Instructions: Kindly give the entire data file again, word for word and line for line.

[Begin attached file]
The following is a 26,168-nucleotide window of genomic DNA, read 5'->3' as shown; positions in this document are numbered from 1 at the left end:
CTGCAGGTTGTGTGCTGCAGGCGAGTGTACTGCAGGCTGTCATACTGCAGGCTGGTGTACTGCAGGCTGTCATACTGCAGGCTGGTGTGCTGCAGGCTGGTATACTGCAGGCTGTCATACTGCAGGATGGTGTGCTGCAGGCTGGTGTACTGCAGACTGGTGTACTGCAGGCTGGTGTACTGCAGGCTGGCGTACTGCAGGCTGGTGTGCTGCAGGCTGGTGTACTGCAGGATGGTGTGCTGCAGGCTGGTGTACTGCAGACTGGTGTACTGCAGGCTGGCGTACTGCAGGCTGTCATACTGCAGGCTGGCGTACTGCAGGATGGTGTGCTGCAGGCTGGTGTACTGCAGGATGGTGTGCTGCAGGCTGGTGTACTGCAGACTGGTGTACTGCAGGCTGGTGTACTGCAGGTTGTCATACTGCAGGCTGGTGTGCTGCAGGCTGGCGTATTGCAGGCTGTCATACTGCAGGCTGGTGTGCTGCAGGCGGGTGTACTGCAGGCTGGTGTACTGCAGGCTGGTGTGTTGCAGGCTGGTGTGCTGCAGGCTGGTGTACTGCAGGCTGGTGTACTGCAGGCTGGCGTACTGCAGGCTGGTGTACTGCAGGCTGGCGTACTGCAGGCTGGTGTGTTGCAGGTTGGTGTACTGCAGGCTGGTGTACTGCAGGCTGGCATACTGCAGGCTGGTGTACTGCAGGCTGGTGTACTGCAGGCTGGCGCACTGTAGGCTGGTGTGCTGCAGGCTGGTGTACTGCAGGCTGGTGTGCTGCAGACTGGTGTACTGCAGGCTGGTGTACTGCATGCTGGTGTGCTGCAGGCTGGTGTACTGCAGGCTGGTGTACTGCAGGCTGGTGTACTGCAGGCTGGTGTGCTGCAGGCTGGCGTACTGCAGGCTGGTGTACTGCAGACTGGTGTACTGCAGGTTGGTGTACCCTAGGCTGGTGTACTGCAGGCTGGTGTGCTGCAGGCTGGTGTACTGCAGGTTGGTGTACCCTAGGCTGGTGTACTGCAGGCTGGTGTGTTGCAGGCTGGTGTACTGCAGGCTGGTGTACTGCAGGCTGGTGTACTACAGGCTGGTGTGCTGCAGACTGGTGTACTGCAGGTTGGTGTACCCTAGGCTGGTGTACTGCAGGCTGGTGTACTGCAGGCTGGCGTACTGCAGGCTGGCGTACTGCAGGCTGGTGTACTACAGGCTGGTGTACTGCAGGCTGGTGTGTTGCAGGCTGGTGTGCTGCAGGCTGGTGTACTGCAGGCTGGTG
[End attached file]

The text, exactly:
The following is a 26,168-nucleotide window of genomic DNA, read 5'->3' as shown; positions in this document are numbered from 1 at the left end:
CTGCAGGTTGTGTGCTGCAGGCGAGTGTACTGCAGGCTGTCATACTGCAGGCTGGTGTACTGCAGGCTGTCATACTGCAGGCTGGTGTGCTGCAGGCTGGTATACTGCAGGCTGTCATACTGCAGGATGGTGTGCTGCAGGCTGGTGTACTGCAGACTGGTGTACTGCAGGCTGGTGTACTGCAGGCTGGCGTACTGCAGGCTGGTGTGCTGCAGGCTGGTGTACTGCAGGATGGTGTGCTGCAGGCTGGTGTACTGCAGACTGGTGTACTGCAGGCTGGCGTACTGCAGGCTGTCATACTGCAGGCTGGCGTACTGCAGGATGGTGTGCTGCAGGCTGGTGTACTGCAGGATGGTGTGCTGCAGGCTGGTGTACTGCAGACTGGTGTACTGCAGGCTGGTGTACTGCAGGTTGTCATACTGCAGGCTGGTGTGCTGCAGGCTGGCGTATTGCAGGCTGTCATACTGCAGGCTGGTGTGCTGCAGGCGGGTGTACTGCAGGCTGGTGTACTGCAGGCTGGTGTGTTGCAGGCTGGTGTGCTGCAGGCTGGTGTACTGCAGGCTGGTGTACTGCAGGCTGGCGTACTGCAGGCTGGTGTACTGCAGGCTGGCGTACTGCAGGCTGGTGTGTTGCAGGTTGGTGTACTGCAGGCTGGTGTACTGCAGGCTGGCATACTGCAGGCTGGTGTACTGCAGGCTGGTGTACTGCAGGCTGGCGCACTGTAGGCTGGTGTGCTGCAGGCTGGTGTACTGCAGGCTGGTGTGCTGCAGACTGGTGTACTGCAGGCTGGTGTACTGCATGCTGGTGTGCTGCAGGCTGGTGTACTGCAGGCTGGTGTACTGCAGGCTGGTGTACTGCAGGCTGGTGTGCTGCAGGCTGGCGTACTGCAGGCTGGTGTACTGCAGACTGGTGTACTGCAGGTTGGTGTACCCTAGGCTGGTGTACTGCAGGCTGGTGTGCTGCAGGCTGGTGTACTGCAGGTTGGTGTACCCTAGGCTGGTGTACTGCAGGCTGGTGTGTTGCAGGCTGGTGTACTGCAGGCTGGTGTACTGCAGGCTGGTGTACTACAGGCTGGTGTGCTGCAGACTGGTGTACTGCAGGTTGGTGTACCCTAGGCTGGTGTACTGCAGGCTGGTGTACTGCAGGCTGGCGTACTGCAGGCTGGCGTACTGCAGGCTGGTGTACTACAGGCTGGTGTACTGCAGGCTGGTGTGTTGCAGGCTGGTGTGCTGCAGGCTGGTGTACTGCAGGCTGGTG